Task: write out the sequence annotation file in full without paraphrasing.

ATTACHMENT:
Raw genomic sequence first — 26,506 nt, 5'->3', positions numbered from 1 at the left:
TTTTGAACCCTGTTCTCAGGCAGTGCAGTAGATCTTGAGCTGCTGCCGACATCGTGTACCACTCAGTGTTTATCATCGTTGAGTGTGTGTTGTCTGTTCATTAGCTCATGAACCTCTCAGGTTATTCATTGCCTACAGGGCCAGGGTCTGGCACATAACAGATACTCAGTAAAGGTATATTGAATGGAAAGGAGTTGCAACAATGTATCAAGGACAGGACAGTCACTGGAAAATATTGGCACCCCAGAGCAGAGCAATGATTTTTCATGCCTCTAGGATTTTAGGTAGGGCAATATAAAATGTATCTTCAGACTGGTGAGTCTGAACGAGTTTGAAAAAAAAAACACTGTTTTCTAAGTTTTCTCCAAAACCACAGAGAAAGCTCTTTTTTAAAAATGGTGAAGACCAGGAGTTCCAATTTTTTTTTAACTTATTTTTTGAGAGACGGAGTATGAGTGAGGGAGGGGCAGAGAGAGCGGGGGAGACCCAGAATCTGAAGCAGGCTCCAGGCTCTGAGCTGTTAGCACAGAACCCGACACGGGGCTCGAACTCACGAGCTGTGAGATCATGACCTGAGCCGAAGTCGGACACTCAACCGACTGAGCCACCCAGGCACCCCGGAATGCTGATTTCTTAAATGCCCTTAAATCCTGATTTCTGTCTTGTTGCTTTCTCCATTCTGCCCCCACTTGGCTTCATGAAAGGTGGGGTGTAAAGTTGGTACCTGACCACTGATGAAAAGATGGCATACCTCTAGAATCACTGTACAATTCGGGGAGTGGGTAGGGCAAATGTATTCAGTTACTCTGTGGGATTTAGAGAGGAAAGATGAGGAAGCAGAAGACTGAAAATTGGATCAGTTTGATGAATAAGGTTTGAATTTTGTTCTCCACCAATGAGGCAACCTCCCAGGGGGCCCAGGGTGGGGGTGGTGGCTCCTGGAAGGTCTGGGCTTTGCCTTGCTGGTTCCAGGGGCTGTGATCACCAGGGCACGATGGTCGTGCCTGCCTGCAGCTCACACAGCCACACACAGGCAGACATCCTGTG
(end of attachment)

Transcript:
Raw genomic sequence first — 26,506 nt, 5'->3', positions numbered from 1 at the left:
TTTTGAACCCTGTTCTCAGGCAGTGCAGTAGATCTTGAGCTGCTGCCGACATCGTGTACCACTCAGTGTTTATCATCGTTGAGTGTGTGTTGTCTGTTCATTAGCTCATGAACCTCTCAGGTTATTCATTGCCTACAGGGCCAGGGTCTGGCACATAACAGATACTCAGTAAAGGTATATTGAATGGAAAGGAGTTGCAACAATGTATCAAGGACAGGACAGTCACTGGAAAATATTGGCACCCCAGAGCAGAGCAATGATTTTTCATGCCTCTAGGATTTTAGGTAGGGCAATATAAAATGTATCTTCAGACTGGTGAGTCTGAACGAGTTTGAAAAAAAAAACACTGTTTTCTAAGTTTTCTCCAAAACCACAGAGAAAGCTCTTTTTTAAAAATGGTGAAGACCAGGAGTTCCAATTTTTTTTTAACTTATTTTTTGAGAGACGGAGTATGAGTGAGGGAGGGGCAGAGAGAGCGGGGGAGACCCAGAATCTGAAGCAGGCTCCAGGCTCTGAGCTGTTAGCACAGAACCCGACACGGGGCTCGAACTCACGAGCTGTGAGATCATGACCTGAGCCGAAGTCGGACACTCAACCGACTGAGCCACCCAGGCACCCCGGAATGCTGATTTCTTAAATGCCCTTAAATCCTGATTTCTGTCTTGTTGCTTTCTCCATTCTGCCCCCACTTGGCTTCATGAAAGGTGGGGTGTAAAGTTGGTACCTGACCACTGATGAAAAGATGGCATACCTCTAGAATCACTGTACAATTCGGGGAGTGGGTAGGGCAAATGTATTCAGTTACTCTGTGGGATTTAGAGAGGAAAGATGAGGAAGCAGAAGACTGAAAATTGGATCAGTTTGATGAATAAGGTTTGAATTTTGTTCTCCACCAATGAGGCAACCTCCCAGGGGGCCCAGGGTGGGGGTGGTGGCTCCTGGAAGGTCTGGGCTTTGCCTTGCTGGTTCCAGGGGCTGTGATCACCAGGGCACGATGGTCGTGCCTGCCTGCAGCTCACACAGCCACACACAGGCAGACATCCTGTG